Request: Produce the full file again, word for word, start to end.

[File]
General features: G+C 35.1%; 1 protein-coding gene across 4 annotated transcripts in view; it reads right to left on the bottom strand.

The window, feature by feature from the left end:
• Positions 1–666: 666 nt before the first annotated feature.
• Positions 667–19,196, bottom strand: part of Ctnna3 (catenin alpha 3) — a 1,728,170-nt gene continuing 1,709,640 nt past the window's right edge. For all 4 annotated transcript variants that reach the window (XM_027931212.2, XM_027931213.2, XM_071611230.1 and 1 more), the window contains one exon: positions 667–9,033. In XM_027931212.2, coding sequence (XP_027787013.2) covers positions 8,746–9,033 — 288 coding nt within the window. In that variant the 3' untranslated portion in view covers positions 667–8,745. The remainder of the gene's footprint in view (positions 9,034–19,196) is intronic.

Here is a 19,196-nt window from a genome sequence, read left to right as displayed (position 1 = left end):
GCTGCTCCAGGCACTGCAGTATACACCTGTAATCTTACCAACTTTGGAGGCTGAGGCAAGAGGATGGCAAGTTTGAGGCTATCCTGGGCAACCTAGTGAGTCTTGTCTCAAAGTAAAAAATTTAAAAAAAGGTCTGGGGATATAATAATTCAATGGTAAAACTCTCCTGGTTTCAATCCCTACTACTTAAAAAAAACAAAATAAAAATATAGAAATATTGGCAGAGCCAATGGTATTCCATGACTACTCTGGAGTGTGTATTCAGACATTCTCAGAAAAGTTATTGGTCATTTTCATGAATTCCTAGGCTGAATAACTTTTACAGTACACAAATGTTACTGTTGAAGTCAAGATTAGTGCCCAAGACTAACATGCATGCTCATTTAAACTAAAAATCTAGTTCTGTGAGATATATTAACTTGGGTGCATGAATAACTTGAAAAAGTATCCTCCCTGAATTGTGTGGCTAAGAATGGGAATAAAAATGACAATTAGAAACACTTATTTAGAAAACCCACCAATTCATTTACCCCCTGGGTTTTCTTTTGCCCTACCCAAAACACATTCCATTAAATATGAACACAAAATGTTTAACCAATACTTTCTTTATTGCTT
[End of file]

General features: G+C 35.1%; 1 protein-coding gene across 4 annotated transcripts in view; it reads right to left on the bottom strand.

The window, feature by feature from the left end:
• Positions 1–666: 666 nt before the first annotated feature.
• Positions 667–19,196, bottom strand: part of Ctnna3 (catenin alpha 3) — a 1,728,170-nt gene continuing 1,709,640 nt past the window's right edge. For all 4 annotated transcript variants that reach the window (XM_027931212.2, XM_027931213.2, XM_071611230.1 and 1 more), the window contains one exon: positions 667–9,033. In XM_027931212.2, coding sequence (XP_027787013.2) covers positions 8,746–9,033 — 288 coding nt within the window. In that variant the 3' untranslated portion in view covers positions 667–8,745. The remainder of the gene's footprint in view (positions 9,034–19,196) is intronic.

Here is a 19,196-nt window from a genome sequence, read left to right as displayed (position 1 = left end):
GCTGCTCCAGGCACTGCAGTATACACCTGTAATCTTACCAACTTTGGAGGCTGAGGCAAGAGGATGGCAAGTTTGAGGCTATCCTGGGCAACCTAGTGAGTCTTGTCTCAAAGTAAAAAATTTAAAAAAAGGTCTGGGGATATAATAATTCAATGGTAAAACTCTCCTGGTTTCAATCCCTACTACTTAAAAAAAACAAAATAAAAATATAGAAATATTGGCAGAGCCAATGGTATTCCATGACTACTCTGGAGTGTGTATTCAGACATTCTCAGAAAAGTTATTGGTCATTTTCATGAATTCCTAGGCTGAATAACTTTTACAGTACACAAATGTTACTGTTGAAGTCAAGATTAGTGCCCAAGACTAACATGCATGCTCATTTAAACTAAAAATCTAGTTCTGTGAGATATATTAACTTGGGTGCATGAATAACTTGAAAAAGTATCCTCCCTGAATTGTGTGGCTAAGAATGGGAATAAAAATGACAATTAGAAACACTTATTTAGAAAACCCACCAATTCATTTACCCCCTGGGTTTTCTTTTGCCCTACCCAAAACACATTCCATTAAATATGAACACAAAATGTTTAACCAATACTTTCTTTATTGCTT